It is always interesting and never completely clear.
I like that.

RH: Is there something special to the places where you take your images? If so, what is it?
KB: Yes. Its community. It is where I’m at. It is where I’m living. Where ever I’m at, whether it be Madrid or Los Angeles, I want my work to be about my environment. I want my work to be labeled such. Not titled. These subjects exist in real time and in real locations. They are not vague generic random images. At least not to me. They all represent a specific place in my space. These are images exist in real locations and it is very import to me that they are acknowledged, recognized as such. This mosaic of image squares, photographs, paintings or drawings I generate form a greater representation of the place I live in. This is very touching for me. I find it very powerful visually. The effect can be overwhelming. I get emotional just thinking about it. This is in part what drives me to capture these images. That they may become greater than the sum of their parts. I like the feeling I get looking at this overall composition comprised of single discrete compositions. It feels wonderous. I work with all these little bits. Details. Little square images. When I envision seeing a large wall covered with these pieces I imagine all these elements turning into something more complex and deep. My wish is that this recombination may reveal new ideas and patterns that previously existed but remained unseen to me. All this dialog is going on between the images. The wrecked car is talking with the old mattress and the mattress is speaking to the shattered mirror. That’s exciting. It’s exciting that I never know what it will end up looking like or what kind of visual conversation I will generate. Mysteries. The mysteriousness of it all. I like this state of never really knowing. That is part of what my work is about. What is it? If I document this how will my other images respond. What may I see? Perhaps a new image or pattern? So, place, its where I’m at in Venice, in Western Los Angeles, in Greater Los Angeles... It where I’m at and what I’m feeling connected to.

RH: Are your images part of your language?
KB: Yes (laughing) absolutely. Images are really my only language (laughs). But seriously, visual language is so important and it’s what I respond to first. I feel it very powerfully. It is often overwhelming. The things I see speak to me in a profoundly deep way. They surpass intellect and go deeper. Images speak emotion and convey many things, tensions, conflicts, love, humor, past traumatic events and so on. So yes, images form a significant part my language.

RH: Sometimes you capture other people’s language, like graffiti. Do you think you understand what these graphics and images tell?
KB: I’m not a graffiti writer so I can’t profess to know what is in the mind of the writer, but I can say why it is meaningful to me. I was born and raised in this huge metropolis called Los Angeles. From a very young age I was aware of the existence of graffiti. I wanted to know what all these written words, names and symbols on the walls in my community meant. It looked amazing! Stylistically, it was so powerful in its composition, size, execution and bold placement on public and private surfaces. I was very attracted to the power of it and the implied community it seemed to convey. My home life was troubled then and as an only child I felt very alone and unseen, as a result these graphic symbols of identity attracted me. It is another language. What do these symbols mean? I wanted to know. So, I began a process of hand copying what I observed on these walls. Overtime through my own investigations and through acquaintances at school, some of whom were gang members, I figured it out to some degree. The power of gang graffiti was at the time was meaningful to me. I was like a family putting their members up on a wall or other surface. It communicated support, community and acknowledgement, three things that were lacking in my life at the time. This was very significant.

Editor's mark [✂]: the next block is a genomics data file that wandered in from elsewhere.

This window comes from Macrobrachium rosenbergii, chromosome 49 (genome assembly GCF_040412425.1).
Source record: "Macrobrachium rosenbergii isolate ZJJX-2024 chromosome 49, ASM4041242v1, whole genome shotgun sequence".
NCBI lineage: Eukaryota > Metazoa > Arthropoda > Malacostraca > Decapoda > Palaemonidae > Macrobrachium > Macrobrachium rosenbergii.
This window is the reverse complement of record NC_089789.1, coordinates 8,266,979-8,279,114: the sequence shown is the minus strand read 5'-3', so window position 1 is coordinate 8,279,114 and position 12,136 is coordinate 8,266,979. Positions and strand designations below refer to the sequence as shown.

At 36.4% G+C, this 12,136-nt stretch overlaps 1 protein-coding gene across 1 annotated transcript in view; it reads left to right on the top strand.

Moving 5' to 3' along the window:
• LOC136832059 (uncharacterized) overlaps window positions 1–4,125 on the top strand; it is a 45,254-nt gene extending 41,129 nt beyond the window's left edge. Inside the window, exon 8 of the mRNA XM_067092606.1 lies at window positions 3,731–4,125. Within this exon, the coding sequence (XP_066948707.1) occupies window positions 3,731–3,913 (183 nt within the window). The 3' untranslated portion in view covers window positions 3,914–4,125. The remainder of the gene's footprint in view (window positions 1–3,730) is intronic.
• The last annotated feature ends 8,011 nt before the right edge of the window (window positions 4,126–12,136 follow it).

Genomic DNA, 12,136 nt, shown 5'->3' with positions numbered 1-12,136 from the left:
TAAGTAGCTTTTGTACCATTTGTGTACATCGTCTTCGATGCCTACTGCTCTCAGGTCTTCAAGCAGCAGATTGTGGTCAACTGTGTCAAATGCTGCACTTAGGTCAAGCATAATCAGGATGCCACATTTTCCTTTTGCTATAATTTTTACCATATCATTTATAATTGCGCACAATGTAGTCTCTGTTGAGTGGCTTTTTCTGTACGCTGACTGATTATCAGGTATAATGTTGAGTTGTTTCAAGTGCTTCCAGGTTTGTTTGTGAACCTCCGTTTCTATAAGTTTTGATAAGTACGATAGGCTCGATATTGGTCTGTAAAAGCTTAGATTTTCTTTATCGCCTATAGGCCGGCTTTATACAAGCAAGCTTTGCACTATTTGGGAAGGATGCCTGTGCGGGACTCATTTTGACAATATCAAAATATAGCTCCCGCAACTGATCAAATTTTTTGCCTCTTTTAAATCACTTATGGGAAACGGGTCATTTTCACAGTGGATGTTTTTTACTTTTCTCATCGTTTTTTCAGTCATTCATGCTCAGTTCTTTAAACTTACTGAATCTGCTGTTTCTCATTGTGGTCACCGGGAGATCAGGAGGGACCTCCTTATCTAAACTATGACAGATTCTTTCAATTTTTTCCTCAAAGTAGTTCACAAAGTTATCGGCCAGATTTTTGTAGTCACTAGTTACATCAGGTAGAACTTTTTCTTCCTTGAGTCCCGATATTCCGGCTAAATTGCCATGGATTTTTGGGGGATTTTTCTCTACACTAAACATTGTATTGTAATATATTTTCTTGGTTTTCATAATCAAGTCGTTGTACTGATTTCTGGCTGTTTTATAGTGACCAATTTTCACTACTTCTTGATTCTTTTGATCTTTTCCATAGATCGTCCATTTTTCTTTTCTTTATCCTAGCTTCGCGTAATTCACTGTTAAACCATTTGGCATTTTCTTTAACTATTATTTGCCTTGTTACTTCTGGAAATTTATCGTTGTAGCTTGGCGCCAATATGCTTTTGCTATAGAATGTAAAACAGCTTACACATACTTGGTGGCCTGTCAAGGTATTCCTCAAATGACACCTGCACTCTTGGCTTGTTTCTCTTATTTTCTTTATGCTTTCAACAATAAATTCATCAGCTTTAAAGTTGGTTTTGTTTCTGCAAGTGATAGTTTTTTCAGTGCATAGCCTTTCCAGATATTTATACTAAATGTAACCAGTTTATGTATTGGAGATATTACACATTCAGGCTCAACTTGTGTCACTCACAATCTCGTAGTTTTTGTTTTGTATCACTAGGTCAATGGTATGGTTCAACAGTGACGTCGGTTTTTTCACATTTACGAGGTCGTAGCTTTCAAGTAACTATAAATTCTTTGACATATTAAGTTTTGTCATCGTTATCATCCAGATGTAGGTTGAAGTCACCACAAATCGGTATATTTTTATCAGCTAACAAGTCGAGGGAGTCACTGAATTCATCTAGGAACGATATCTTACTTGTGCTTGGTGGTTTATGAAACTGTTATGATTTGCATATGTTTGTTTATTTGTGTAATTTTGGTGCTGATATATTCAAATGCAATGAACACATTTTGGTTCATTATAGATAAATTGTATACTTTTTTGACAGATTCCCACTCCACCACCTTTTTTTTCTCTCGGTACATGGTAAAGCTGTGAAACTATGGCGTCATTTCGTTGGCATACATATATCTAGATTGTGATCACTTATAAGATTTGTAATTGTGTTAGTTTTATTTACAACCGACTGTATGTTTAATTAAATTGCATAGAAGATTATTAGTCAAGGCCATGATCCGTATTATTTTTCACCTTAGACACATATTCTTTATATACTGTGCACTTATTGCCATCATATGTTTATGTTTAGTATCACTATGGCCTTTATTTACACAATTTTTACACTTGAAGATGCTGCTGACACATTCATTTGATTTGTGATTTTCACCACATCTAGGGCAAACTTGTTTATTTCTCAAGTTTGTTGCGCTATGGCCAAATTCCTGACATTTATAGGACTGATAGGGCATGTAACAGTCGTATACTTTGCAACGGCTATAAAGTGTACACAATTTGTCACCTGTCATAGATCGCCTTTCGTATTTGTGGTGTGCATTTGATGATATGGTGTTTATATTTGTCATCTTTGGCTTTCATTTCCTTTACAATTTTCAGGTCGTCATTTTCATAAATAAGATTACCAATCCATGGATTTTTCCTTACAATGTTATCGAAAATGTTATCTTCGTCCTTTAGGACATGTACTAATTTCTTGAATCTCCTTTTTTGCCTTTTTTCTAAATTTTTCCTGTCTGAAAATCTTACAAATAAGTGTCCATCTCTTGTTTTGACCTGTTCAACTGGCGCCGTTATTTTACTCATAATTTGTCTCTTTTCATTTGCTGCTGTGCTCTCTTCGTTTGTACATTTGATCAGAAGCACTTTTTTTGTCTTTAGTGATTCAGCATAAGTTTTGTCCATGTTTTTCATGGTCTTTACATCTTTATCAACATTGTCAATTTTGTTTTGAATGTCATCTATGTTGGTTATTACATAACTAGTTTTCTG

No matter where I find myself, I’m always catching tags. Looking for some particularly beautiful style that some urban calligrapher has practiced tens of thousands of times to perfection. I simple can’t stop. It’s a calligraphy. I’m interested in all forms of written communication from ancient mark making, classical calligraphy to modern day typography. Mark making and the fact that they are made by humans is an enormous interest of mine. And I love to that these “marks” get covered over continually. There’s gang graffiti, tagging, classic hip-hop style graffiti. They are in ways different, but ultimately similar in that represent the basic human need to be seen. To be seen is so important and powerful particularly to those who feel ignored or isolated on a deeper personal level. At least that’s how I feel about it. In a world where we often feel neglected, ignored, marginalized to see your name out there in community on walls snaking through cities on a train is powerfully self-affirming albeit totally dysfunctional. A name rendered in blockbuster script place upon a wall are a huge affirmation of one’s presence and identity. When I was a child in the 70’s I would often see films and photographs of these New York City trains, 400 meters long and completely covered end to end, inside and out with all these tags throw-ups and pieces. It was intoxicating. It was and still is one of the coolest things I’ve ever seen. It provides the same excitement. Intoxicating. Highly stylized names up and affixed to a fast moving surface for all to see! It still fuels my soul. It’s simply beautiful! Vandalism? Absolutely! I’m I conflicted? Absolutely! And yet even given these reservations graffiti is for me as beautiful as anything I can think of. Kinetic art for all to see. Art in motion.